Bipolar Whispers on Writing – my post on Imperfect Cognitions

On Monday the 27th of April 2015 I was published on Imperfect Cognitions.  I was contacted by them to write a post to be included in their series of monthly posts by experts-by-experience.  I decided to write about my writing and how my bipolar disorder is related in some way to it.  I took part of a post I had already published here and added to it. On that day I wrote a post linking you directly to that post so you could go and read.

http://imperfectcognitions.blogspot.co.uk/2015/04/bipolar-whispers-on-writing.html#more

Today I am sharing that post because I like to keep track of my writings here on the blog.

Please take a moment to head over to Imperfect Cognitions and check out their blog and read the great articles.

Bipolar Whispers on Writing

They say that many people with Bipolar Disorder are creative. I always wondered if this were true. Within myself I could never see my creativity. I could not play music, I was not crafty. In retrospect I can see my creative outlet has always been writing. My love and knack for writing began around the time I experienced my first true mania, although I never knew it was mania at the time. Retrospect is a very powerful thing.

I never knew I could write, or rather, I never knew I wrote well. I went to appointment after appointment with my psychiatrist or my psychologist for therapy and they always praised my writing. I just thought they were being polite.
You see, I found it hard to talk during these appointments. So we decided I would write between sessions and during my sessions I would read what I wrote and they could ask questions if need be. Reading what I wrote made it much easier to express myself to them because it was like I was disconnected from the situation, reading someone else’s story.

I continued writing through my teens and into my adulthood. I have written pages and pages, books on top of books worth of my thoughts.

I never shared my writing with anyone except various therapists or psychiatrists through the years. It has only been recently, during a manic phase that I found the courage to begin Bipolar Whispers and began putting my writing out there.

At times when I am writing and my pen flows across the paper so freely or my fingers fly across the keyboard so quickly that I re-read it days later and I do not remember writing it. Yet there it is, staring back at me in my hand writing or illuminated on my computer screen.

It is like my hands have a mind of their own and they know that the words are inside my head waiting to be formed into some semblance of coherent sentences.

Then there are the times when my mind is so crowded with manic thoughts and ideas that my fingers are going across the keyboard making mistakes because they are going so fast while I am trying to form paragraphs that make sense.

Half started ideas, fragments of paragraphs dancing across the screen. Black letters swirling, flying across the editor as I write, correct, fix the mistakes my fingers are making.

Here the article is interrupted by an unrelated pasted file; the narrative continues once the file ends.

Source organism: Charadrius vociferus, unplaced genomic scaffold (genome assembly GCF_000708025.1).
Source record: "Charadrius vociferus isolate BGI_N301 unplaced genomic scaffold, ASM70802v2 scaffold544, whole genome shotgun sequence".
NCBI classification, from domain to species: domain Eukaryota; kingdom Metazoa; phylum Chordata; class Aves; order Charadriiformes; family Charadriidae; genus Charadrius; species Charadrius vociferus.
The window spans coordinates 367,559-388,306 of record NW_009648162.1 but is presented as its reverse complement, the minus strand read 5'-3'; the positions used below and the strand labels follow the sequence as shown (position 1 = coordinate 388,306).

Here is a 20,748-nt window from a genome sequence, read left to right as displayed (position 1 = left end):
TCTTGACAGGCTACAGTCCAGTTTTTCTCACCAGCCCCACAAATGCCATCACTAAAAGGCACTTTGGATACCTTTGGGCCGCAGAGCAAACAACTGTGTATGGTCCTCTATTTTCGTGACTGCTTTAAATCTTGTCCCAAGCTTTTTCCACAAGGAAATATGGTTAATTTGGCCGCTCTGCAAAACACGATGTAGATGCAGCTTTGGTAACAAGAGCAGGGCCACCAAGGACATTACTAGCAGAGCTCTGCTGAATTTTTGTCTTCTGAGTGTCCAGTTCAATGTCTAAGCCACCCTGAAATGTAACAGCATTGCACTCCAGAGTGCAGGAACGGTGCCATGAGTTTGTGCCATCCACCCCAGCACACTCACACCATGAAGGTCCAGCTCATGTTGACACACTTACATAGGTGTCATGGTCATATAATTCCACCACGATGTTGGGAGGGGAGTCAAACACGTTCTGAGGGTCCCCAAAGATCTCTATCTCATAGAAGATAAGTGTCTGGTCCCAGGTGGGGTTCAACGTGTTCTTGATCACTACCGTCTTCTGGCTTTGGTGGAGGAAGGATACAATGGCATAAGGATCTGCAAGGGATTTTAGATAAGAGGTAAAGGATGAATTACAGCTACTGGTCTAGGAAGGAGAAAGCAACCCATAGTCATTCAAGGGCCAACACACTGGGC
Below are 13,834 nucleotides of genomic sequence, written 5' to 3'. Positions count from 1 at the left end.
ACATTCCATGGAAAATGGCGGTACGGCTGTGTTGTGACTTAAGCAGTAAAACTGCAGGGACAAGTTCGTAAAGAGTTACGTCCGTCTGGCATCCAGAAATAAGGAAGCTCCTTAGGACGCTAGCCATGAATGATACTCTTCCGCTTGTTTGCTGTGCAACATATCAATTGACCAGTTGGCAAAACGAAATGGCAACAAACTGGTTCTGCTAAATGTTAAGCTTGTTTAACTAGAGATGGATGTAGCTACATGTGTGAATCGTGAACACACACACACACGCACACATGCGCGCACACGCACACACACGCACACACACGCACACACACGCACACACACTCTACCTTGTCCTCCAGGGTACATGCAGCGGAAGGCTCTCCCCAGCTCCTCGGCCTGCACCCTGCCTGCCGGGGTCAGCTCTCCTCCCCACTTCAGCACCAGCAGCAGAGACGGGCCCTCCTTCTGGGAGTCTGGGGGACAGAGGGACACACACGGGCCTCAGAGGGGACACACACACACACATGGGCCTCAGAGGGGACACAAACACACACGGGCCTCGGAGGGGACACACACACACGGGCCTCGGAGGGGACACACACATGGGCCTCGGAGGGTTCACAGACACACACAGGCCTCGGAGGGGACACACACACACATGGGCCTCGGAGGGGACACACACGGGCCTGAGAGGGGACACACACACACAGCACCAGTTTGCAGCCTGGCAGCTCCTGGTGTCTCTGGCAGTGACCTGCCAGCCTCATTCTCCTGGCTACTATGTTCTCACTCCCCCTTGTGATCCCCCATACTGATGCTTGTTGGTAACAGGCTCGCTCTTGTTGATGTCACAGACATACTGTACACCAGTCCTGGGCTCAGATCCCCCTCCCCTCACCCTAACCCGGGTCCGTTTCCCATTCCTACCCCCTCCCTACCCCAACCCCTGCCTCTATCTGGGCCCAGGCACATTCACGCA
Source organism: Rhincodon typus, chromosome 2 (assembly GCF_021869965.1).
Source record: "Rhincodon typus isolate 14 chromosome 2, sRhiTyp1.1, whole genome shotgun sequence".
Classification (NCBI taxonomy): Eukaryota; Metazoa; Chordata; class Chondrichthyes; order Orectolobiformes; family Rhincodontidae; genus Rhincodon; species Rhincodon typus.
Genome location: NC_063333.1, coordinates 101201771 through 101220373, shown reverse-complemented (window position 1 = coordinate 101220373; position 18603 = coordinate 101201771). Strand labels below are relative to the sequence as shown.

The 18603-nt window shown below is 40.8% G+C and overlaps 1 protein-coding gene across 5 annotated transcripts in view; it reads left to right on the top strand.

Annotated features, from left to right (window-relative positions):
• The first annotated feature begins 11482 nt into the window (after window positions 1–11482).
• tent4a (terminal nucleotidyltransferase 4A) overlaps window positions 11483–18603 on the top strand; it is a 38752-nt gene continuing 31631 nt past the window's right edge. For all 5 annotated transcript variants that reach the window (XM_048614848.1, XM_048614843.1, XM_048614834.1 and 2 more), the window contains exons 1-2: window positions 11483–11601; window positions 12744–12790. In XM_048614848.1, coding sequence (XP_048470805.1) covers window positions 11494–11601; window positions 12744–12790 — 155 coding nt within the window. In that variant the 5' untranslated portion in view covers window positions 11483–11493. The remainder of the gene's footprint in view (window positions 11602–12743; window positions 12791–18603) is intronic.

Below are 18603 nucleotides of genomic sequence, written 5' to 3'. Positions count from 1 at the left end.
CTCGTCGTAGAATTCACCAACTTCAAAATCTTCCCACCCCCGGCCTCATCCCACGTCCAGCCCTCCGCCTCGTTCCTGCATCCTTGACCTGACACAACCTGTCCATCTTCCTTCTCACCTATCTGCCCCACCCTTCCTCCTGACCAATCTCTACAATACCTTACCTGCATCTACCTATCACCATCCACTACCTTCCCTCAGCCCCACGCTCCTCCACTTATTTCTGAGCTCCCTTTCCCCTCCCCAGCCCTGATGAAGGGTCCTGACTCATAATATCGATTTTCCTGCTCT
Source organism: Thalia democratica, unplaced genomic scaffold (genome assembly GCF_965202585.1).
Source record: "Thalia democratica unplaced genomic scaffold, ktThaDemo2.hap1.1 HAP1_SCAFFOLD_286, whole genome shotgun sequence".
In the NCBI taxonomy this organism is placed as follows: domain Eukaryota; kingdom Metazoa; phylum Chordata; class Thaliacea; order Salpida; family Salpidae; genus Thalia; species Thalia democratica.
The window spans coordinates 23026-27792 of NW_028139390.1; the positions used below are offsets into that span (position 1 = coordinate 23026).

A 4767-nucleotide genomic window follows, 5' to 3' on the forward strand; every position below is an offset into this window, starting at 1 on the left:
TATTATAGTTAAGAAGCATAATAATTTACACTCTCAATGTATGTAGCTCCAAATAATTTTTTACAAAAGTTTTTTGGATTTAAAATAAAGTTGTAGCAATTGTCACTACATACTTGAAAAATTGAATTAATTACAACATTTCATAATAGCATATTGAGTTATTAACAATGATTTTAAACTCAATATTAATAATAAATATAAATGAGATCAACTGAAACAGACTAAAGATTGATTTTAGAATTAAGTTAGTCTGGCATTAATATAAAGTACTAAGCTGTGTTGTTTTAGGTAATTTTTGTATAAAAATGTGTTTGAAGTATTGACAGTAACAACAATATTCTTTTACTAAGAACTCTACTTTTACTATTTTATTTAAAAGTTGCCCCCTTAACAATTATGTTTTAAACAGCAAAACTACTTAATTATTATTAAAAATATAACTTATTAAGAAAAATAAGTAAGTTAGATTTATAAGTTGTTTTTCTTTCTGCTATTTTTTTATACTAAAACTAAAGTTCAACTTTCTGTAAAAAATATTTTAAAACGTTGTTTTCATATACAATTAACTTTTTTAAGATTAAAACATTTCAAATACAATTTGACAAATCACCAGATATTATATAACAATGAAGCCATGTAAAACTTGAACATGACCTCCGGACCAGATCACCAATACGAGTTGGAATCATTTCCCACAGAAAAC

To say it is frustrating would be an understatement. But I am writing. I am in bliss and I am happy.

Writing is a form of therapy for me. When I re-read what I have written I can feel what I have felt, or even feel what I wasn’t able to feel at the time it was written.

You see, writing for me is like breathing. It is not a want, but instead a necessity. Each letter, each word, each sentence, each paragraph, all a part of my existential self.

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About bipolarwhisper

Mental health blogger. Bipolar, PTSD, OCD, Anxiety. Lover of butterflies. Risen out of the ashes like a phoenix. Survivor. Contact me at: Email: bipolarwhispers@gmail.com Twitter: @bipolarwhisper
This entry was posted in Bipolar Disorder, Random Writings and tagged , , , , , , . Bookmark the permalink.

2 Responses to Bipolar Whispers on Writing – my post on Imperfect Cognitions

  1. aspeckinnature says:

    “You see, I found it hard to talk during these appointments. So we decided I would write between sessions and during my sessions I would read what I wrote and they could ask questions if need be. Reading what I wrote made it much easier to express myself to them because it was like I was disconnected from the situation, reading someone else’s story.”

    I do the same! Cool! It’s much easier for me to write and it’s important for therapists to know many of the things I can’t seem to spit out during session. I really enjoy reading what you have to say. Thank you.

    Liked by 1 person

    • bipolarwhisper says:

      I am glad that writing is a good outlet to get out the things that your therapist needs to say. It was so much easier for me to use words that way then to actually say them.

      I am glad you like reading what I write. Thanks for reading and commenting.

      Liked by 1 person

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